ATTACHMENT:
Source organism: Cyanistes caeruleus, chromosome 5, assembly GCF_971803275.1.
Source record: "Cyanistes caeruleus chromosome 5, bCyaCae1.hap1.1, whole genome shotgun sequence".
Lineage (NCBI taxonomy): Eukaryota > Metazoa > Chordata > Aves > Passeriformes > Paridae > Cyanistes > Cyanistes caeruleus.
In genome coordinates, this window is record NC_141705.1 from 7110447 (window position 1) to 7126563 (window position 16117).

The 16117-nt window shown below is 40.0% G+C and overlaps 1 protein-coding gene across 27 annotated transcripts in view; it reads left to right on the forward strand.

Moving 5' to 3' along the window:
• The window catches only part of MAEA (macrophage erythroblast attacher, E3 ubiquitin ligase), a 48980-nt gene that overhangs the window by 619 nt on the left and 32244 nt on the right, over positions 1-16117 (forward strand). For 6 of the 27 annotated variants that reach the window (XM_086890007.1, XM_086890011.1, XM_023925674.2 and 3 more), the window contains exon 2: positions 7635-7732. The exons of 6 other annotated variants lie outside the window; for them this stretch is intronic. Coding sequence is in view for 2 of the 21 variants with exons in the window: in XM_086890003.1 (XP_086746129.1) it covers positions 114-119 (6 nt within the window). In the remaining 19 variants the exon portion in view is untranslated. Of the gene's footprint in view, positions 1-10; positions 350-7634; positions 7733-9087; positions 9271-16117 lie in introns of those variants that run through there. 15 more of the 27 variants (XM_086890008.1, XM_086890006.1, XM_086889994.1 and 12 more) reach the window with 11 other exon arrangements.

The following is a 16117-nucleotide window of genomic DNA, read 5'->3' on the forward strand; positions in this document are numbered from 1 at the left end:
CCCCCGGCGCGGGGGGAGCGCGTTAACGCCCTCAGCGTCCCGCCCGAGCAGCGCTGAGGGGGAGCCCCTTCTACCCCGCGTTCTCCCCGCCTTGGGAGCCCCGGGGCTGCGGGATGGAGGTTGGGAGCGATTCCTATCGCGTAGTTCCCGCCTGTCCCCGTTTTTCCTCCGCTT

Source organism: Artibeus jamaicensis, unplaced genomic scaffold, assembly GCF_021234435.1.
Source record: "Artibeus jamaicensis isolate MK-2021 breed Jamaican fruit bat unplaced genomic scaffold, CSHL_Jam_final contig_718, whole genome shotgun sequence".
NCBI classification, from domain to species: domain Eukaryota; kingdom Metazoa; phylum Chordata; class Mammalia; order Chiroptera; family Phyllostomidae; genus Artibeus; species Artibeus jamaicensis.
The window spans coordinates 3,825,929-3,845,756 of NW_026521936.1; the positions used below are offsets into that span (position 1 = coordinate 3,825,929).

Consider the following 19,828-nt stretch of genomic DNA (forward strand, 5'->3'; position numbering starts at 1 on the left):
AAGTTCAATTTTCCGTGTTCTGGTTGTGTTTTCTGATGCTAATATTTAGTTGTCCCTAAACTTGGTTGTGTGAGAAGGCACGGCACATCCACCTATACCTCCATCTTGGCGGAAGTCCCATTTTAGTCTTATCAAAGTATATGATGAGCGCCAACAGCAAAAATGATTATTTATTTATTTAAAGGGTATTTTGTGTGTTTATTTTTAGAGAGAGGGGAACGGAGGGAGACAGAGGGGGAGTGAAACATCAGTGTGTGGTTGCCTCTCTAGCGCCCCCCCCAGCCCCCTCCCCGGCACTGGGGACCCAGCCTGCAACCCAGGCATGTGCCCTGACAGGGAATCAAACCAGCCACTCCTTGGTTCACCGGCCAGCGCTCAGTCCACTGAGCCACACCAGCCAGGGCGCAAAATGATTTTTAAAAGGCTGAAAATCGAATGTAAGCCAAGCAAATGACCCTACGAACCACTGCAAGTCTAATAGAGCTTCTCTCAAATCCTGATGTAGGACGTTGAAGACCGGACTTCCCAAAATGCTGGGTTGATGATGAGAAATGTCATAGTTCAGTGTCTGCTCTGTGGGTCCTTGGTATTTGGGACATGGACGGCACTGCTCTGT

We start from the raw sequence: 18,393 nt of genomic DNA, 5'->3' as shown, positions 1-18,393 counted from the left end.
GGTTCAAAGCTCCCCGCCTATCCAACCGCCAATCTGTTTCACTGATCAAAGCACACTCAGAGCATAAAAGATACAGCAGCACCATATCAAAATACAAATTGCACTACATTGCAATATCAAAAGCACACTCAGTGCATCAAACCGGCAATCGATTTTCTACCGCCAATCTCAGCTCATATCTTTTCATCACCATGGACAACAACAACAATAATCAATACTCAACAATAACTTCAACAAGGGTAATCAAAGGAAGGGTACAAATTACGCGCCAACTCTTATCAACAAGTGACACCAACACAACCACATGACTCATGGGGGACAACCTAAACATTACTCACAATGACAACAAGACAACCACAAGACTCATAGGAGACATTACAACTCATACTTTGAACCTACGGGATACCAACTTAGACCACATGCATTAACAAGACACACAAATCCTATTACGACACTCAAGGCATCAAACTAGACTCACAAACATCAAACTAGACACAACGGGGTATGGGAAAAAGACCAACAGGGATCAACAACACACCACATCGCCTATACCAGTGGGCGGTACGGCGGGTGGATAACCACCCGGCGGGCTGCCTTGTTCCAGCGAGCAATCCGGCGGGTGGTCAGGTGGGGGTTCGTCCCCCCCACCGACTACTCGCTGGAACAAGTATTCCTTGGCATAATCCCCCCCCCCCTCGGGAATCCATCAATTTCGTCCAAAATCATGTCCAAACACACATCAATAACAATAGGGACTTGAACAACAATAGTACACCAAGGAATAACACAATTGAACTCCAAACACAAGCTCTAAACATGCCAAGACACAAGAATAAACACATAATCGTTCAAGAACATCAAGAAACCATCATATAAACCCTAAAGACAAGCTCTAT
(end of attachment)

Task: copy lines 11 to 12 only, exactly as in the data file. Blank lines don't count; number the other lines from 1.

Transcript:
Source record: "Artibeus jamaicensis isolate MK-2021 breed Jamaican fruit bat unplaced genomic scaffold, CSHL_Jam_final contig_718, whole genome shotgun sequence".
NCBI classification, from domain to species: domain Eukaryota; kingdom Metazoa; phylum Chordata; class Mammalia; order Chiroptera; family Phyllostomidae; genus Artibeus; species Artibeus jamaicensis.